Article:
Sunday, August 25, 2013

We have arrived at the last week of August! I already miss Summer!

Corn

The corn is starting to dent…maybe (just maybe) only one more irrigation then the corn will be left to dry.  Harvest should occur in October.

Friend-Snake

The snakes are starting to hole up for the winter…we are seeing fewer and fewer every day.

Feeders-1

The Hummingbirds are still here, although I’m having a terrible time keeping the honey bees off the feeders.

Feeders-2

This sugar water is like some sort of drug to them, even crawling clear in PAST the bee guard then drowning.

Feeders-3

Any suggestions on how to stop the bees from eating at the feeders would be greatly appreciated.

Storm

A huge storm blew in late yesterday evening complete with flood watches and warning out for today and tomorrow, then in will gradually leave just in time for the third and last cutting of the old hay field and to pull the beans.

WOWzer Magic thoughts for at least two weeks (possibly three) of warm drying weather would be greatly appreciated. :) :) :)

Datura

I picked the cannas and the datura as my daily view for today…my tribute to a tiny tropical garden in western Colorado. :)

I guess there really isn’t much going on here — which I’m loving. I hope your day is just as nice.

Your friend, Linda

 

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21 thoughts on “Sunday, August 25, 2013

  1. Hi There, I’ve had bees in past on the hummingbird feeders –and never did find anything to deter them… Good Luck!!!!!! Right now, our bees are still enjoying the Roses. But–they don’t hurt them like the Japanese Beetles do.

    Your Cannas are beautiful… I don’t have any of them –but love them..

    Beautiful sky photos.. SO dramatic!!!!!

    Yes, it’s almost September… mercy me…

    Hugs,
    Betsy

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  2. Linda, people with hives put out sugar water for their bees this time of year so they can build up their honey stores for the winter. I’ll bet if you put sugar water in a small chick waterer and left it up somewhere for them, they would find that easier to use and stay away from the hummer’s feeders. They could just land on the edge and sip. Are there hives nearby, or are these wild bees?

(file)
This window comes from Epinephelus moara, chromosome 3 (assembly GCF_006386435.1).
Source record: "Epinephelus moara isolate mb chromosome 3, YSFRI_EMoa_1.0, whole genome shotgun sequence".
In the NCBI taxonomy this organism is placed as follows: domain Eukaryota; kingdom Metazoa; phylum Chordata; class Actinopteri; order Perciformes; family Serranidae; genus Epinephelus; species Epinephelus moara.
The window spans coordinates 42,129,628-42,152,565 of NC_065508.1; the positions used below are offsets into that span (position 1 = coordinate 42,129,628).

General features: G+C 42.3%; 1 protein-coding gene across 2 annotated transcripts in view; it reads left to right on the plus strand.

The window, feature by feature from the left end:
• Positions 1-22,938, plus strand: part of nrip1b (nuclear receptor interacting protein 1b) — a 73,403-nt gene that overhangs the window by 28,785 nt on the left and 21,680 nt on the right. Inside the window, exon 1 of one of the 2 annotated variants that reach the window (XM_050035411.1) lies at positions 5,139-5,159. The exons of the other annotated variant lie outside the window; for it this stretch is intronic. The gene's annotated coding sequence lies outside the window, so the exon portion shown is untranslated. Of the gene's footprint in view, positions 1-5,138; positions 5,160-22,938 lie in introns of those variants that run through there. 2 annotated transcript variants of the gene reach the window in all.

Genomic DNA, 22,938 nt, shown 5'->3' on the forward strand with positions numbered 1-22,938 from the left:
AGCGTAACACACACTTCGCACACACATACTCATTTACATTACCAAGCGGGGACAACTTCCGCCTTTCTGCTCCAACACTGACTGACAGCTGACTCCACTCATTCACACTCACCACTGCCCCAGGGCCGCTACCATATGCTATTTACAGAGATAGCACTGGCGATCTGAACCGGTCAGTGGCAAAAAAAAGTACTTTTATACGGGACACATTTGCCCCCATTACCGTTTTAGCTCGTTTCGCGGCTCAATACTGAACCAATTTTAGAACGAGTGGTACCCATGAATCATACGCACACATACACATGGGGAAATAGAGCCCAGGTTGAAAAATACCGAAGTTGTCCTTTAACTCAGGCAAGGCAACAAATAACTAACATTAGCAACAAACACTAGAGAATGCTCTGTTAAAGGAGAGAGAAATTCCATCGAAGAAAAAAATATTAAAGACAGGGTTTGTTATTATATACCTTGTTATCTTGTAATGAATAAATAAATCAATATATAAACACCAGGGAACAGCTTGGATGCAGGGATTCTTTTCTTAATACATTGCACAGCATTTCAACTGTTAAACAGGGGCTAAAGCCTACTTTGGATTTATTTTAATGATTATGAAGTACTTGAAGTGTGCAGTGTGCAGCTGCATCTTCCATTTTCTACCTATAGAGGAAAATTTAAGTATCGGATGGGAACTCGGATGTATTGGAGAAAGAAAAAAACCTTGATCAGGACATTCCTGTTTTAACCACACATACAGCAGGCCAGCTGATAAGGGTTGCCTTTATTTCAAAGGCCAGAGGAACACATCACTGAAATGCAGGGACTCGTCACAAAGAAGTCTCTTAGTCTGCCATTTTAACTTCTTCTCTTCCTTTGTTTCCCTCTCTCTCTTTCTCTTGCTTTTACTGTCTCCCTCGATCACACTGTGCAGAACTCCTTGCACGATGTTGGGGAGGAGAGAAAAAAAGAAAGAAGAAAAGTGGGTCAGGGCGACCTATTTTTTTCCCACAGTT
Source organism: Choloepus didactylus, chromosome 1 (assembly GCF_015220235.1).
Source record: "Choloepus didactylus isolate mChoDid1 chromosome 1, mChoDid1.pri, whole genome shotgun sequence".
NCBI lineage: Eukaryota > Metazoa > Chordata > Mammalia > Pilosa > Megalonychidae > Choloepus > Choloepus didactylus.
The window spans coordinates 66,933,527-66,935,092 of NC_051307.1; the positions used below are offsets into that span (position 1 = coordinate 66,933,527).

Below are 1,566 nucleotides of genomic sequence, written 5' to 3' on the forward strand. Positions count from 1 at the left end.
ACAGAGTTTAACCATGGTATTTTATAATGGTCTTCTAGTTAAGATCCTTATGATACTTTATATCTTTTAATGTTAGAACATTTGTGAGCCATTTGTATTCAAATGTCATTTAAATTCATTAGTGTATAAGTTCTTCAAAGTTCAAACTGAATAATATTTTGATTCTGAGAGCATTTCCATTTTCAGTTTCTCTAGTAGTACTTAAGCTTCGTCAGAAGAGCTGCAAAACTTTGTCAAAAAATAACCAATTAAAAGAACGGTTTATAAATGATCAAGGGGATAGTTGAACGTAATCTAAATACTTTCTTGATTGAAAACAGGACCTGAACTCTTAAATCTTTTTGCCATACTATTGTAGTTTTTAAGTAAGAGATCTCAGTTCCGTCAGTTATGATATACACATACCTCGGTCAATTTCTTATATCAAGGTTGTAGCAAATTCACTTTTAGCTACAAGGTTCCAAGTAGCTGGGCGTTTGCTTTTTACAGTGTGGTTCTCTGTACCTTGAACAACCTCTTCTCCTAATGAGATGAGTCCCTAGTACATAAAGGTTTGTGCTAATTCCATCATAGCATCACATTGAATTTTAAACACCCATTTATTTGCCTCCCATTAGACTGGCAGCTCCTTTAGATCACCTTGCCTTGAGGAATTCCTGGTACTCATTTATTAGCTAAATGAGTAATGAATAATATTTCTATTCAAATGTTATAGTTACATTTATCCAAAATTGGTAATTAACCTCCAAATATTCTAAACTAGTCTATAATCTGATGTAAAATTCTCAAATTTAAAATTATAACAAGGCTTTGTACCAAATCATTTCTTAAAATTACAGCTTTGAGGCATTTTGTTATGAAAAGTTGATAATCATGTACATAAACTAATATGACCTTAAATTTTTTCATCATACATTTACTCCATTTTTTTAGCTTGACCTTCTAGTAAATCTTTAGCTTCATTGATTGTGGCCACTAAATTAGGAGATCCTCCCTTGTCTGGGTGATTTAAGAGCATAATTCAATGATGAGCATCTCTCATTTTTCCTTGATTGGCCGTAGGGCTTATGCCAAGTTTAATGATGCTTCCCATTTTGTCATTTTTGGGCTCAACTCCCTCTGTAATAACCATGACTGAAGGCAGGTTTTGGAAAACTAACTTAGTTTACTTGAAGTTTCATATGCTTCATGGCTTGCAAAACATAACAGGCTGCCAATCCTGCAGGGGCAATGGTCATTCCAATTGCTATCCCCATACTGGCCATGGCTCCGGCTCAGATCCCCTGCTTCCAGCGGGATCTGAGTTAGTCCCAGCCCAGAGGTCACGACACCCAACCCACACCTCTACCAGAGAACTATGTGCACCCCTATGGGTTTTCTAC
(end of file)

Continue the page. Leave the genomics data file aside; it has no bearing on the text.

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  3. I just read that lavender, mint or citronella keeps ants and bees away. Also instead of 4 to 1 of solution use 5-1 and it is strong enoughfor birds, too weak for the bees. one more thing is the bees like the color yellow and this gal had a yellow bowl with sweet solution and they went to it and left the hummingbird feeder. Don’t know if these work. We have hummingbird feeders has been awhile since put them up. I do not recall having problem with bees getting in. I am sure it is flustrating to see the bees drown.
    Hope your next few weeks go good so you can get work done before winter. Sharon Drake Aug. 25,2013

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  4. Sure hope you do get that dry weather. Here too if possible! Love your photos, beautiful skies, wonderful gardens, and honey bees! I haven’t seen a honey bee so far this year. Lots of wasps and bumblebees, but not one single honey bee.

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  5. Really nice photos

    Don’t know that I like any of these ideas for bees

    There are 4 ways to answer the question of how to keep bees away from hummingbird feeder.

    1. *Keep bees from hummingbird feeder by buying a feeder with bee guards*. Some Hummingbird feeders come equipped with plastic mesh bee guards. Unfortunately, a lot of these Hummingbird feeders will also be prone to dripping which will undermine the effectiveness of the bee guards. 2.

    H Pocklington wrote: Try Vicks Vapo-rub or one of the products used to get bees out of supers (Fischers Bee-Quick, etc). Birds do not have a good sense of smell.

    J Albrecht, of Montana, suggested: One reason the bees are taking from the feeder: they need water. I have found that as soon as I start the sprinklers in the yard and out by the bee hives, the bees stop coming around the house looking for water. We have 4-5 hummingbird feeders every year, feeding about 40 birds. We do not have any problem with the bees on the feeders.

    J. Fischer, of New York, provided these insights: Ive fixed this problem multiple times. The photo in your newsletter reveals two problems, both most easily solved with the purchase of a better-quality hummingbird feeder.

    The photo shows bees lined up at the seam between the reservoir and the base of the feeder. This indicates that sugar syrup is leaking there or was sloshed there when the reservoir was screwed into the base.

    If it is leaking, one or the other may have a crack and need to be glued.

    If it is not leaking, wiping off the rim of the reservoir and the threaded part of the base when refilling should remove the residue.

    The bees around the flower indicate a badly-designed hummingbird feeder. The tubes down to the nectar should be much longer than a bees proboscis. The bees are showing us that this feeder has such short tube depths that bees can feed where only the hummingbirds should feed.

    The flowers can be replaced with Par-A-Sol BEEPROOFFT retrofit flowers, but it is often cheaper to buy a new feeder that is bee-proof, such as the HummZinger or the Backyard Nature Products Hummerfest.